Chinese Experimental Photography(Select)
Source:Artintern Author:Li Xianting Date: 2008-07-18 Size:
Hong Hao, in the late 90's, focused a portion of his work on consumer culture, using photography and the computer to create "Yes, I'm Gnoh"...

 

To put photography into the category of contemporary art is to distinguish it from the news and other forms of functional photography because those other forms are judged by criteria which are not "artistic", just as video art is not the same as television news. Photography and video fall under the category of art, though they are merely one type of media for artists to use.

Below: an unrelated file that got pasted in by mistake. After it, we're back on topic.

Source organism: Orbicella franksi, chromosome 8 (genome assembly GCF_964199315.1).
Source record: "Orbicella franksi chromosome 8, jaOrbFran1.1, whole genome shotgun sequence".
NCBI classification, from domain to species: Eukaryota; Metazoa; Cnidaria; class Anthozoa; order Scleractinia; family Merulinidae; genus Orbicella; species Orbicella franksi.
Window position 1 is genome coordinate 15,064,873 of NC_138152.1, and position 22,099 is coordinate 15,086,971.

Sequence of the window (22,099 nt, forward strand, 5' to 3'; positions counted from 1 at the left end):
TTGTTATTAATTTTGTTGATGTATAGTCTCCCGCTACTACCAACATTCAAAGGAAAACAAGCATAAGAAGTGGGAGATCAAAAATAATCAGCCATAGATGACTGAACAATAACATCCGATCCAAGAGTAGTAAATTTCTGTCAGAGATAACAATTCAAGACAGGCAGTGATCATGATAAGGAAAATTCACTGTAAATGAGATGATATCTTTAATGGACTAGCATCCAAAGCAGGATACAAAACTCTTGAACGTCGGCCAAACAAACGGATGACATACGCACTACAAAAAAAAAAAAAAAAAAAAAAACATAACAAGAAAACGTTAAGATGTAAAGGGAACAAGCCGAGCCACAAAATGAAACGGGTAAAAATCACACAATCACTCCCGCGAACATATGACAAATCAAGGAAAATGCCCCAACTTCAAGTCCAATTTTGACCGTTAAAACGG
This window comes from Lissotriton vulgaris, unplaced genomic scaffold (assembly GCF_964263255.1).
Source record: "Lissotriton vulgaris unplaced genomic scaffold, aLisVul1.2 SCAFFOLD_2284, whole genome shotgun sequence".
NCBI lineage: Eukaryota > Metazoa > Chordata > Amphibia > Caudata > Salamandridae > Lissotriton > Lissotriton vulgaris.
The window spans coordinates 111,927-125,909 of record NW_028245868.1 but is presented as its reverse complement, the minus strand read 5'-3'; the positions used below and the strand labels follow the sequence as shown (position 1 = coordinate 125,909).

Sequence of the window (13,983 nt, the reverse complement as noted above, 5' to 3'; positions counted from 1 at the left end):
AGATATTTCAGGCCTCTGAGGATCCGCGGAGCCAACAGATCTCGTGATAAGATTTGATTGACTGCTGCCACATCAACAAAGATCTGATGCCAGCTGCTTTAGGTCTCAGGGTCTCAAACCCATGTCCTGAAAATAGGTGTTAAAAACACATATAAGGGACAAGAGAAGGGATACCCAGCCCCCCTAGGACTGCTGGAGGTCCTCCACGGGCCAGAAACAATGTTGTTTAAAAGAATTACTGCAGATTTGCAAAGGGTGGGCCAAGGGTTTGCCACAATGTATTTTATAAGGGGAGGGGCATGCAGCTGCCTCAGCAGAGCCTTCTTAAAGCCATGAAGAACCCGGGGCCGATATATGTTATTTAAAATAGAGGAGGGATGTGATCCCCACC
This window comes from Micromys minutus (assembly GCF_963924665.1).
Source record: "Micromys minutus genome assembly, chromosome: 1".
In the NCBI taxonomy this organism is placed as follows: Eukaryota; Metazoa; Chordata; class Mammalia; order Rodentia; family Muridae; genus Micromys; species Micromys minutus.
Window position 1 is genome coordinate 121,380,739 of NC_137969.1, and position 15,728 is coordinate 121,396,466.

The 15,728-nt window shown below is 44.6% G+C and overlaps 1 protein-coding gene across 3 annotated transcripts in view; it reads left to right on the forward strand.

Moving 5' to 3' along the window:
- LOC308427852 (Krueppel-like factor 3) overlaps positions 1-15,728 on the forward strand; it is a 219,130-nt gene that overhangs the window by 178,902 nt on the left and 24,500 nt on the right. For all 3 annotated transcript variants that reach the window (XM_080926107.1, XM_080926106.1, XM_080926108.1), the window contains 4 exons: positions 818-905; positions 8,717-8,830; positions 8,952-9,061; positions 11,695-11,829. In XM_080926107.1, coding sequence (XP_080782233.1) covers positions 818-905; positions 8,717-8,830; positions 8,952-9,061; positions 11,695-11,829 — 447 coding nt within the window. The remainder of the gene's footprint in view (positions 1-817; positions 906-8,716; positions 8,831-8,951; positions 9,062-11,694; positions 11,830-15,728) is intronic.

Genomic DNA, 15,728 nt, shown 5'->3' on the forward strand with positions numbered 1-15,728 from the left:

At the end of the 1970's, the April photography Group exhibition not only had huge repercussions in Chinese society, it became a way for photography's change from a mere tool to a medium of individual expression. The works shared a similar point of view with those of the "Stars" Group exhibition (Xingxing) and the "Scars Group" in Sichuan Province. They were reactions to the state of photography since 1949, especially the Cultural Revolution photography, which arranged people in artificial positions instead of representing their real lives. The new works focused on reality, nature and individual perspectives. Representative artists were Wang Zhiping and Li Xiaobing. From a linguistic perspective, photography of this period was still considered "traditional," in the same way that the Scars Group didn't reject the ideas of realist writing.